“The great Opium War of 1840 and the resulting transfer of Hong Kong Island to Britain. How Jardine and Matheson profited from the illegal trade of opium and convinced England to launch an assault on China. Tea and opium are intrinsically linked and one sixth of Britain’s economy was due to trade in opium, an illegal substance.”
English: Walter Yeo, the first person to receive plastic surgery, before (left) and after(right) skin flap surgery performed by Sir Harold Delf Gillies in 1917. The pictures of Walter’s face before the surgery are blurry and hard to come by. In the tragic accident he was recorded as having lost both his upper and lower eyelids. The surgery was some of the first to use a skin flap from an unaffected area of the body and paved the way for a sudden rash of improvements in this field. (Photo credit: Wikipedia)
A History of Plastic Surgery
A History of Plastic Surgery
|Plastic surgery, the practice of reshaping body tissues for reconstructive or aesthetic purposes dates back to antiquity. Derived from the Greek plastikos, meaning “to mold,” plastic surgery holds a critical place in cultures all over the world. For centuries, tribes would disc their lips, stretch their earlobes, bind their feet, file their teeth, and tattoo and scar their skin. If contemporary popular series such as Extreme Makeover andNip/Tuck are any indication, plastic surgery has not lost any of its cultural power. While filed teeth may not appeal to everyone, men and women of today still have a wide range of surgical procedures from which to choose, including liposuction, nose jobs, eyelid surgery, tummy tucks, and breast augmentation and reduction. The term “plastic surgery” also includes nonsurgical options such as Botox, microdermabrasion, collagen injections, laser hair removal, and chemical peels. Plastic surgery, however, was not always so readily available or varied and was even shrouded in mystery, magic, and eroticism.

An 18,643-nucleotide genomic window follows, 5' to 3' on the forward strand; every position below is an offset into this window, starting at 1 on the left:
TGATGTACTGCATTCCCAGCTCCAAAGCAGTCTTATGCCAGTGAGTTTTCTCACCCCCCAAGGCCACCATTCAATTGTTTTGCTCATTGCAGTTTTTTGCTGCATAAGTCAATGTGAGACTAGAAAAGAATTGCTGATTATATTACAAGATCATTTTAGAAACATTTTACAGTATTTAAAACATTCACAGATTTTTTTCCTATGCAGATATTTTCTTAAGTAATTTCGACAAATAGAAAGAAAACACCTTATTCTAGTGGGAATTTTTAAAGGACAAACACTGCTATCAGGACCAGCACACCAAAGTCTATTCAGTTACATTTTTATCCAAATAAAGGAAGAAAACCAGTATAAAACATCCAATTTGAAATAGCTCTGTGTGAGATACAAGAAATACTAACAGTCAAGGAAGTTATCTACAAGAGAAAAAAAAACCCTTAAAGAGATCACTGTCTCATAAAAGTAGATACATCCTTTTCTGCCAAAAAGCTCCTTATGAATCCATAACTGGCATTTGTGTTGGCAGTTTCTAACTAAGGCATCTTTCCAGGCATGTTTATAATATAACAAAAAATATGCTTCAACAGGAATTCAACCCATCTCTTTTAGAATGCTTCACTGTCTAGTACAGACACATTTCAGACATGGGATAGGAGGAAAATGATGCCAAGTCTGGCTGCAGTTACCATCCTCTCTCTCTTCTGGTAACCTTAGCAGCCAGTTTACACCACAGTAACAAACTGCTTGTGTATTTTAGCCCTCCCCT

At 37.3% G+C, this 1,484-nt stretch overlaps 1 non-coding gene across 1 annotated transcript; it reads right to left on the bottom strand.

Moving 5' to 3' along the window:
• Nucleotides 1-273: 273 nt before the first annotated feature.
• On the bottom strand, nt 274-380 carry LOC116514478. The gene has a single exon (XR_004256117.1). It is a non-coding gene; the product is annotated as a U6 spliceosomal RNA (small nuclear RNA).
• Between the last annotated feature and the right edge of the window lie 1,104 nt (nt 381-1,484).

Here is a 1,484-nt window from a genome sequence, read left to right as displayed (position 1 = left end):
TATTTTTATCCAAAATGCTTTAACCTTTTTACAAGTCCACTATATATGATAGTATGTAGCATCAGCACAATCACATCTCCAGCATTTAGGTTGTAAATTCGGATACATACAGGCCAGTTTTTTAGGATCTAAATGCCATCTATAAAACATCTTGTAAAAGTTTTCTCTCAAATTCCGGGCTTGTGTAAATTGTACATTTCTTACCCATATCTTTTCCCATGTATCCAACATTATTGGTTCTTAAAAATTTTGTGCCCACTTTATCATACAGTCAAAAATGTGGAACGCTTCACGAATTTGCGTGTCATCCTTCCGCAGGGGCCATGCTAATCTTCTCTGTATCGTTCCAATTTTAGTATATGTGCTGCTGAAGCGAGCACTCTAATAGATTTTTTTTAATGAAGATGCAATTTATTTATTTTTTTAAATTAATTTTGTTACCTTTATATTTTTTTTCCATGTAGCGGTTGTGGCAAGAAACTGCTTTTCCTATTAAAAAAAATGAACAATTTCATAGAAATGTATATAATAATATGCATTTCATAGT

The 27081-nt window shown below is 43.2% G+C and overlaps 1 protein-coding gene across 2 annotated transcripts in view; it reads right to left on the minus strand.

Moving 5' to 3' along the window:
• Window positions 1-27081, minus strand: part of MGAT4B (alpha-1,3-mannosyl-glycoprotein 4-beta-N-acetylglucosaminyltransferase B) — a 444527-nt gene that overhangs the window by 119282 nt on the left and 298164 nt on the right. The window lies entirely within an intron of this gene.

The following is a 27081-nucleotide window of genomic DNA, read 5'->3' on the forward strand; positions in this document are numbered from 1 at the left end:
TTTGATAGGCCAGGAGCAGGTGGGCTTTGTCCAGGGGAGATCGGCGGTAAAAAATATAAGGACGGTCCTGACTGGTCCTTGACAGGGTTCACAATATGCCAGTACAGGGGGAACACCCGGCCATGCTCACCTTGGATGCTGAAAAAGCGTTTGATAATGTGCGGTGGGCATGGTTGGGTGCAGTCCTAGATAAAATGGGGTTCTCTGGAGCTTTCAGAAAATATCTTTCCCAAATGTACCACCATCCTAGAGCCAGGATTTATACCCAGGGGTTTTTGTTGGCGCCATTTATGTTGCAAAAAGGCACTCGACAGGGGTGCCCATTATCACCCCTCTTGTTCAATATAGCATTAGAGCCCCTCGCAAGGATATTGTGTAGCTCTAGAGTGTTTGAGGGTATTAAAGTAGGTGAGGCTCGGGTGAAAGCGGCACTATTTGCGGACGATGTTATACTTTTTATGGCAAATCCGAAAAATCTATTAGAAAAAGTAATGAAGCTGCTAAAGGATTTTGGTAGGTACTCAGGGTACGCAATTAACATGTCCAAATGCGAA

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Logo of the United States National Library of Medicine. (Photo credit: Wikipedia)
National Library of Medicine – National Institutes of Health
“The National Library of Medicine (NLM), on the campus of the National Institutes of Health in Bethesda, Maryland, has been a center of information innovation since its founding in 1836. The world’s largest biomedical library, NLM maintains and makes available a vast print collection, and produces electronic information resources on a wide range of topics that are searched billions of times each year by millions of people around the globe. It also supports and conducts research, development, and training in biomedical informatics and health information technology. In addition, the Library coordinates a 6,000-member National Network of Libraries “of Medicine that promotes and provides access to health information in communities across the United States.